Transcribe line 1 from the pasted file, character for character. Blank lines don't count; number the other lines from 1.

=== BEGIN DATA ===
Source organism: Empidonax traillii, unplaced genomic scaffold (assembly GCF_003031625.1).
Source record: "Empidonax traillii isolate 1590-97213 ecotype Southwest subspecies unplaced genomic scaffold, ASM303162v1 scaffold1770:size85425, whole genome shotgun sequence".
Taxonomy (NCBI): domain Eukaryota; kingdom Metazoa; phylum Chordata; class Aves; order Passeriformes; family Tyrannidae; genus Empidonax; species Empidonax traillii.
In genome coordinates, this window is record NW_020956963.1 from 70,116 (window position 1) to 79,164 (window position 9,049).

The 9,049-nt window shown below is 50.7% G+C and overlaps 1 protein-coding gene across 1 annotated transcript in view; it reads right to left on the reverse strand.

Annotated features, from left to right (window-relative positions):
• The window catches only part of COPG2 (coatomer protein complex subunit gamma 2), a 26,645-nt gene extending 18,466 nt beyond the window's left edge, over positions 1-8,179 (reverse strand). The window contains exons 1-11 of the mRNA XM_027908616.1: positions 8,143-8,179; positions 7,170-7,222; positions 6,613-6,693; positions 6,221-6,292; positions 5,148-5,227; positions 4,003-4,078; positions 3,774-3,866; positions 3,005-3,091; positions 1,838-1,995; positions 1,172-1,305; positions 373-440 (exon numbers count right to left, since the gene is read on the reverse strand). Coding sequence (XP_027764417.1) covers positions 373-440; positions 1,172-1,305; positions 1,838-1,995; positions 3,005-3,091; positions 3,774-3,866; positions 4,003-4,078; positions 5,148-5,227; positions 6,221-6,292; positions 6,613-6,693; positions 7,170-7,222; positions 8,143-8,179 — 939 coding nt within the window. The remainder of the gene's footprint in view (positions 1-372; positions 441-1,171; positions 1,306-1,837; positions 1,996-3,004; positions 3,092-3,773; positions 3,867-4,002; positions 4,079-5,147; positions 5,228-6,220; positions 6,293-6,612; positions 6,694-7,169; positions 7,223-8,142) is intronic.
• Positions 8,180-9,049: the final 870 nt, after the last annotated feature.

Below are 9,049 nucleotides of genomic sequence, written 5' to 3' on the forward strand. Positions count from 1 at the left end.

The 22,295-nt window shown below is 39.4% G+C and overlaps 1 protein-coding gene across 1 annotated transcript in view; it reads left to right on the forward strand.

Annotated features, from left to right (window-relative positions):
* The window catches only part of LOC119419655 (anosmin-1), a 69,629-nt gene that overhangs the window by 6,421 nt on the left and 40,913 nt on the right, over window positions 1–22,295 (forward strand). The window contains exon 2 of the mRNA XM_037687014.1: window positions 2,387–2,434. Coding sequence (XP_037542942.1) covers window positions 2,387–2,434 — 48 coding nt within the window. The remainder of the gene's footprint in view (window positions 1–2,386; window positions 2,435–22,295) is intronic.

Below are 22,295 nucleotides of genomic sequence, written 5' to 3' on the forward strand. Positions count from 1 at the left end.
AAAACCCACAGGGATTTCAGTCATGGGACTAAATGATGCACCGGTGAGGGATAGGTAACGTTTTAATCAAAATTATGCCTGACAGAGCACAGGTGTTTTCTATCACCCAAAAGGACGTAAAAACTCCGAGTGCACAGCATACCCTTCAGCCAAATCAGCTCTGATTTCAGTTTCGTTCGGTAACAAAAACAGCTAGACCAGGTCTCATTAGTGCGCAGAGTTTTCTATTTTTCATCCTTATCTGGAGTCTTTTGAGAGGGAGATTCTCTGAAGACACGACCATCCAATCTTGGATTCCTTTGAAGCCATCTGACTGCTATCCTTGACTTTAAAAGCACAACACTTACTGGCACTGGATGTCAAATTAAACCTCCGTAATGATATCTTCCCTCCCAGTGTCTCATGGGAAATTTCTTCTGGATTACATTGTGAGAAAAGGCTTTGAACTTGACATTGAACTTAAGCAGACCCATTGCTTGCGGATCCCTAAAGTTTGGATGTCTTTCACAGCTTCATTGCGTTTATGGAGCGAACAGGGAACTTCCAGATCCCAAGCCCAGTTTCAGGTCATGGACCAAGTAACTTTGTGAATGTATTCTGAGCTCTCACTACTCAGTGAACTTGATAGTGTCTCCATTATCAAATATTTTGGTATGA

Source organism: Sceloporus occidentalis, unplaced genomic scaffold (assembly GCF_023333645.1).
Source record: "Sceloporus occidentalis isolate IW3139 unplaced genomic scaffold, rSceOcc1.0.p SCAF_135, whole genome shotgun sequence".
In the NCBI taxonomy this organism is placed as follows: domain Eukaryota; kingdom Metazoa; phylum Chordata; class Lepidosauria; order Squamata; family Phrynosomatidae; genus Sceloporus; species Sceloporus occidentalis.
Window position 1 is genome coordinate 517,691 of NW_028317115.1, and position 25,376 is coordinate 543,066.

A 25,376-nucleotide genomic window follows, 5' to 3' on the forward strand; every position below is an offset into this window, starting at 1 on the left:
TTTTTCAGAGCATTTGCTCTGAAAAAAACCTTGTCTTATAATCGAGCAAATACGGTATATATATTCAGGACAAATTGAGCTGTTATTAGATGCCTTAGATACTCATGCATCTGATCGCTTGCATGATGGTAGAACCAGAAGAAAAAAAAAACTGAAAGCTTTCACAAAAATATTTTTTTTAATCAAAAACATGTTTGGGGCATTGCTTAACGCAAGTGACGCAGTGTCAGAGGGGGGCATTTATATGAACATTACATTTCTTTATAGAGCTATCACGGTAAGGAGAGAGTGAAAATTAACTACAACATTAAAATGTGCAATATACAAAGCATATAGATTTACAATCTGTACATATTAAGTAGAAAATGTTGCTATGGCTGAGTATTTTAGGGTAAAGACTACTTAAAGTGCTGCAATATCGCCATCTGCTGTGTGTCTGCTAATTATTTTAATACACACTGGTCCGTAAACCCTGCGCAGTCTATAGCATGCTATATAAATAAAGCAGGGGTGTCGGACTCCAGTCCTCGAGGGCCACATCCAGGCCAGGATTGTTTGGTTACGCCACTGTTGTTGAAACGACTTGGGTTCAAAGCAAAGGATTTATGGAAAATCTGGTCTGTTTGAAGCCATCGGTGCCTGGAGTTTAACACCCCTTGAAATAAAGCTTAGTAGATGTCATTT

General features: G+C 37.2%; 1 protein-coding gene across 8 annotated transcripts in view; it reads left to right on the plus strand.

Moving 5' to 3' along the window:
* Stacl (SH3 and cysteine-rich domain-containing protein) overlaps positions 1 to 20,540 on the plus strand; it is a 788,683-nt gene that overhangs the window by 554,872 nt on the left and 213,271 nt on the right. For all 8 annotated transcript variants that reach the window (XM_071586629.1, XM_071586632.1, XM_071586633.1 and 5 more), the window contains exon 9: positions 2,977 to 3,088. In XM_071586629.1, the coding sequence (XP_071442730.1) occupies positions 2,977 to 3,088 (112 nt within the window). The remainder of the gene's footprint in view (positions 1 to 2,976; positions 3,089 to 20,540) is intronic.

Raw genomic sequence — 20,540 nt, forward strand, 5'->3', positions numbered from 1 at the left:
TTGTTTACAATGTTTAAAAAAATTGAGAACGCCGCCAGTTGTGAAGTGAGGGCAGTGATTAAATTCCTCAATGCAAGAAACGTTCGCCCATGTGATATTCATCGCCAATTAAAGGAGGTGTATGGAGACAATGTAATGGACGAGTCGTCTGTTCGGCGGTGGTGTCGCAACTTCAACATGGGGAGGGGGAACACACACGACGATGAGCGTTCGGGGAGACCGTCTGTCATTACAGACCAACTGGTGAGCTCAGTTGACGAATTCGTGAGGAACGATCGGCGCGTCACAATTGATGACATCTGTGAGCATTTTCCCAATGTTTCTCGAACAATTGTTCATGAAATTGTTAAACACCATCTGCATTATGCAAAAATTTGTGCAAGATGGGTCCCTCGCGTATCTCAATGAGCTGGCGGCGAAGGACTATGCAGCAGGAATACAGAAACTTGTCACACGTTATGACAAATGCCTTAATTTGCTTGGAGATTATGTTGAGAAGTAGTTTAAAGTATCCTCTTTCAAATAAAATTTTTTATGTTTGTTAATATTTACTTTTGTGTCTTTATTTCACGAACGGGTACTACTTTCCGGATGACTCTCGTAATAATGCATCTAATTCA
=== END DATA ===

Source organism: Empidonax traillii, unplaced genomic scaffold (assembly GCF_003031625.1).